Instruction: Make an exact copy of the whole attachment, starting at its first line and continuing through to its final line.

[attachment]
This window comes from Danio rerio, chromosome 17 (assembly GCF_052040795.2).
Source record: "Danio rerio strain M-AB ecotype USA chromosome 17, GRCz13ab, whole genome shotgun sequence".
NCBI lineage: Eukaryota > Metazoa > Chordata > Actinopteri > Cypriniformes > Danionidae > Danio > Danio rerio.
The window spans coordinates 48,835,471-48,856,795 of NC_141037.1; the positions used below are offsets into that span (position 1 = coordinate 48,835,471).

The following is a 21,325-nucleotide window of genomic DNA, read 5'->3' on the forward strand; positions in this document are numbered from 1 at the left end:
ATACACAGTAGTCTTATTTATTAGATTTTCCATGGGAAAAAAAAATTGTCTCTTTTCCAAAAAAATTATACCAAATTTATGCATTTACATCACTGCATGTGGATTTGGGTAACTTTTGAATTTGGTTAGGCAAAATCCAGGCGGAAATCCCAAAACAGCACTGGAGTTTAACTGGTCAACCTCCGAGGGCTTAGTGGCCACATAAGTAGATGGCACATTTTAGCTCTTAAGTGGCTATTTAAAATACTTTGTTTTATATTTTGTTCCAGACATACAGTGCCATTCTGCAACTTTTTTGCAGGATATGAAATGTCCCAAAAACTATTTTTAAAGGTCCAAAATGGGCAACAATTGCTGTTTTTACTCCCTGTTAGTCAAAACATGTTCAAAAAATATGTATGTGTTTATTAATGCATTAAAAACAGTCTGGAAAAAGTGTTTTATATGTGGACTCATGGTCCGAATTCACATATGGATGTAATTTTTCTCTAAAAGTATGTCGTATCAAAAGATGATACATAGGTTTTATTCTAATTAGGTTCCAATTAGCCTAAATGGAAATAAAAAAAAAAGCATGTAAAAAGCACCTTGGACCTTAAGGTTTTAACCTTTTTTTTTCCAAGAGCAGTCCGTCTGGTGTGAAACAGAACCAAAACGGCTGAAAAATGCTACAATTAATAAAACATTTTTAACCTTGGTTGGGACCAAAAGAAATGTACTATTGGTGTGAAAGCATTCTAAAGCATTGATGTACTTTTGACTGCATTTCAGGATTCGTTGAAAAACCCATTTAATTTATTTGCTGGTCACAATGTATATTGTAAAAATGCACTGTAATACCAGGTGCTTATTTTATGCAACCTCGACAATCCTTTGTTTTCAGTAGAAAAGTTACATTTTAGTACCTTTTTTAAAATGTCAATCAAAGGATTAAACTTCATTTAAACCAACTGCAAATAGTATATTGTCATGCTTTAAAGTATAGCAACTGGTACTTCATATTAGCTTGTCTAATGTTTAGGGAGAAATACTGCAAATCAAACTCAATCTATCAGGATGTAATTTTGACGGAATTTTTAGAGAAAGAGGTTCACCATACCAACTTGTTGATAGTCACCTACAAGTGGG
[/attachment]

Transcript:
This window comes from Danio rerio, chromosome 17 (assembly GCF_052040795.2).
Source record: "Danio rerio strain M-AB ecotype USA chromosome 17, GRCz13ab, whole genome shotgun sequence".
NCBI lineage: Eukaryota > Metazoa > Chordata > Actinopteri > Cypriniformes > Danionidae > Danio > Danio rerio.
The window spans coordinates 48,835,471-48,856,795 of NC_141037.1; the positions used below are offsets into that span (position 1 = coordinate 48,835,471).

The following is a 21,325-nucleotide window of genomic DNA, read 5'->3' on the forward strand; positions in this document are numbered from 1 at the left end:
ATACACAGTAGTCTTATTTATTAGATTTTCCATGGGAAAAAAAAATTGTCTCTTTTCCAAAAAAATTATACCAAATTTATGCATTTACATCACTGCATGTGGATTTGGGTAACTTTTGAATTTGGTTAGGCAAAATCCAGGCGGAAATCCCAAAACAGCACTGGAGTTTAACTGGTCAACCTCCGAGGGCTTAGTGGCCACATAAGTAGATGGCACATTTTAGCTCTTAAGTGGCTATTTAAAATACTTTGTTTTATATTTTGTTCCAGACATACAGTGCCATTCTGCAACTTTTTTGCAGGATATGAAATGTCCCAAAAACTATTTTTAAAGGTCCAAAATGGGCAACAATTGCTGTTTTTACTCCCTGTTAGTCAAAACATGTTCAAAAAATATGTATGTGTTTATTAATGCATTAAAAACAGTCTGGAAAAAGTGTTTTATATGTGGACTCATGGTCCGAATTCACATATGGATGTAATTTTTCTCTAAAAGTATGTCGTATCAAAAGATGATACATAGGTTTTATTCTAATTAGGTTCCAATTAGCCTAAATGGAAATAAAAAAAAAAGCATGTAAAAAGCACCTTGGACCTTAAGGTTTTAACCTTTTTTTTTCCAAGAGCAGTCCGTCTGGTGTGAAACAGAACCAAAACGGCTGAAAAATGCTACAATTAATAAAACATTTTTAACCTTGGTTGGGACCAAAAGAAATGTACTATTGGTGTGAAAGCATTCTAAAGCATTGATGTACTTTTGACTGCATTTCAGGATTCGTTGAAAAACCCATTTAATTTATTTGCTGGTCACAATGTATATTGTAAAAATGCACTGTAATACCAGGTGCTTATTTTATGCAACCTCGACAATCCTTTGTTTTCAGTAGAAAAGTTACATTTTAGTACCTTTTTTAAAATGTCAATCAAAGGATTAAACTTCATTTAAACCAACTGCAAATAGTATATTGTCATGCTTTAAAGTATAGCAACTGGTACTTCATATTAGCTTGTCTAATGTTTAGGGAGAAATACTGCAAATCAAACTCAATCTATCAGGATGTAATTTTGACGGAATTTTTAGAGAAAGAGGTTCACCATACCAACTTGTTGATAGTCACCTACAAGTGGG